Corinne, cervical cancer
What were you diagnosed with, and when?
I was diagnosed with cervical cancer (stage1B Adenocarcinoma) in August 2016.
How did you find out you had cancer?
My partner and I had been trying to get pregnant for a few years and I was encouraged by my doctor to do fertility tests. During the investigations pre-cancerous cells were found so I was passed over to a gynaecology specialist. After 3 LLETZ treatments and countless biopsies the abnormal cells were still there in a really tricky bit of my cervix so I was booked in to have a trachelectomy (removal of the cervix). The pre-op MRI showed an area the specialist was not sure about so he did a biopsy instead “just to be sure” and said he would phone me with the results and get the op rebooked asap. When his secretary called me asking me to attend an appointment the following day to talk about the results I knew what was coming - not that that made it any less shocking when I actually heard the word “cancer”. My heart stopped and I had to almost pretend he hadn’t said it just to get through the rest of the appointment and out of the hospital before totally breaking down.
What did you think and feel when you were diagnosed?
Although I had known that the pre-cancerous cells might develop into cancerous ones I didn’t really think it would happen to me and I had read that the treatment was the same anyway so I thought it wouldn’t make much difference for me, but I was totally wrong! Now I had cancer, the same cancer that killed my mother when I was a child and it was in a place that couldn’t be treated with the trachelectomy safely so I was going to need a hysterectomy. Loosing my fertility was definitely the hardest part to accept and I went in to overdrive looking into my options. I couldn’t believe what was happening to me and that I was completely powerless to stop or control it.
How did the people around you react?
My family and friends had been with me every step of the way and were totally heartbroken by the news but were mainly relieved it had been discovered early and was treatable. We used a lot of dark humour to aid talking about it. I really didn’t want it to be a taboo subject. My sister-in-law is amazing at asking the questions that everyone is thinking but doesn’t want to ask!
What treatment did you have?
I had a radical hysterectomy that included removal of my ovaries and lymph nodes. Once the removed tissue had been tested it was discovered that the cancer was very aggressive and had spread to the surrounding blood vessels so I went on to have 5 weeks of chemotherapy (Cisplatin) with daily radiotherapy followed by two brachytherapy treatments.
How did you feel through treatment?
My operation was terrifying and I was very emotional and fragile for the first few weeks. I was only in hospital for two days and felt very vulnerable being home so soon after such a massive operation. I used mindful meditation and very gentle walks to aid my recovery. I also set weekly achievable goals so by week six I was feeling a bit more like myself again. When I started my five weeks of daily treatments I suffered from nausea, upset bowls and bladder complications and I got an infection half way through that knocked me off my feet for a week. It was important for me to keep a bit of my social life going to keep my spirits up and I made sure that every day I got showered and dressed nicely for hospital so I felt better. Having the daily contact with the hospital was comforting as I had someone to talk to about the side effects and symptoms.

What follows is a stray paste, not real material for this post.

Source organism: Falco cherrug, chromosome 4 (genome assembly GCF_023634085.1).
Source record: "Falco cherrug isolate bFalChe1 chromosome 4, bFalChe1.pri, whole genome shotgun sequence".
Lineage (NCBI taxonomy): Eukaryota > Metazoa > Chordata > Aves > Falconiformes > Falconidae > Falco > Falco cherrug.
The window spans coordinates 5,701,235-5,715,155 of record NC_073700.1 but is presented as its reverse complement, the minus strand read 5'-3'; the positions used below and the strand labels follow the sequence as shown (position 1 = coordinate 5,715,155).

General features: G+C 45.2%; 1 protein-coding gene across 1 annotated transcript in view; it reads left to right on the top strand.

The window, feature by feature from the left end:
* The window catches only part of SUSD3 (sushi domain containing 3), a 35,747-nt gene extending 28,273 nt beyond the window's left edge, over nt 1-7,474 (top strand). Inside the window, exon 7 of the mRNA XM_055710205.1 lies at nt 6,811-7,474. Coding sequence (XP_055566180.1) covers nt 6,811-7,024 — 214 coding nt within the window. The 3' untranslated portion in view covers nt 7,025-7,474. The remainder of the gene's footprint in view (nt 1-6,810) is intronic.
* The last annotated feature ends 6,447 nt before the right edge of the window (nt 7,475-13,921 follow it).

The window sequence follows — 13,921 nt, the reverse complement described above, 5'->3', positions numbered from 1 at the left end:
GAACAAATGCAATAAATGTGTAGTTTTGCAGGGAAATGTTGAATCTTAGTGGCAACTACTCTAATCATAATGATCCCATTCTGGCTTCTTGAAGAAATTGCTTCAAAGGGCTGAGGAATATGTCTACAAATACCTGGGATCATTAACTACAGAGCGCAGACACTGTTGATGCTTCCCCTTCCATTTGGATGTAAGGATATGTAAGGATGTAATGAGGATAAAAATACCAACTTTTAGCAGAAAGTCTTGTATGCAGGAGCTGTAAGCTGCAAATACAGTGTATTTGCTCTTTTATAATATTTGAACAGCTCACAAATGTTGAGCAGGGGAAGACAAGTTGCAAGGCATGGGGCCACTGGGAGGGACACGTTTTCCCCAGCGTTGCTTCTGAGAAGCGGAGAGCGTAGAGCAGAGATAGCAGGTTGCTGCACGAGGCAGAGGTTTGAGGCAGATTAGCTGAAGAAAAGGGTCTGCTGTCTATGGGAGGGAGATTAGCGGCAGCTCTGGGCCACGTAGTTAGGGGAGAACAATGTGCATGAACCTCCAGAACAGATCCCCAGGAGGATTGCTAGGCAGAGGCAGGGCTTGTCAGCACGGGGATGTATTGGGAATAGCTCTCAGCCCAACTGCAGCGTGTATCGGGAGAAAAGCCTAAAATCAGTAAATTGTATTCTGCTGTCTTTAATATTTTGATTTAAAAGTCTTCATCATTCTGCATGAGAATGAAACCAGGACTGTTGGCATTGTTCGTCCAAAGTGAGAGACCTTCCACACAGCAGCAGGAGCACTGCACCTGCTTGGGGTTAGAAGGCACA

What happened after treatment finished?
I only finished a couple of weeks ago so I am still early on in my recovery but already I am starting to feel better each day. I have been on Planet Cancer for months so it is nice to start looking to the future and thinking about how I am going to rebuild my life. I have lost a lot because of my cancer but I can also see that I am lucky to be alive. The people that stuck around are my true friends and I now know I am strong enough to handle anything life throws at me.
How did you get involved with Shine?
My specialist nurse recommended Shine to me as I was finding the local cancer support at the hospital was a bit upsetting as I was so much younger than everyone else there. I kept feeling I was simply too young to be going through this and felt isolated.
What difference has Shine made to you?
It has made such a difference to see people that have gone through cancer and come out the other side and to know it is support that I can turn to again and again through each stage. All the doctors and nurses are great but to chat with people that really get it makes a massive difference. All the support is so positive and when I post on Facebook, I get genuine advice from people that have lived it.
How do you feel now about your experiences?
My life plan totally went out of the window. The plan was to get pregnant, marry my partner and plod along with my career living happily ever after. When I lost my fertility I also lost my partner and my career is probably not going to suitable for me now. But my cancer has changed me both physically and emotionally and I am a different person now so I think it is good that my life is a blank canvas. While I know I am going to have to live with hospital check ups and scanxiety, I feel pretty positive about building a good future for myself.
If you could give one piece of advice to yourself before your what would it be?
Don’t be self-conscious about showing your private bits to doctors and nurses. They really have seen it all and are only interested in your health.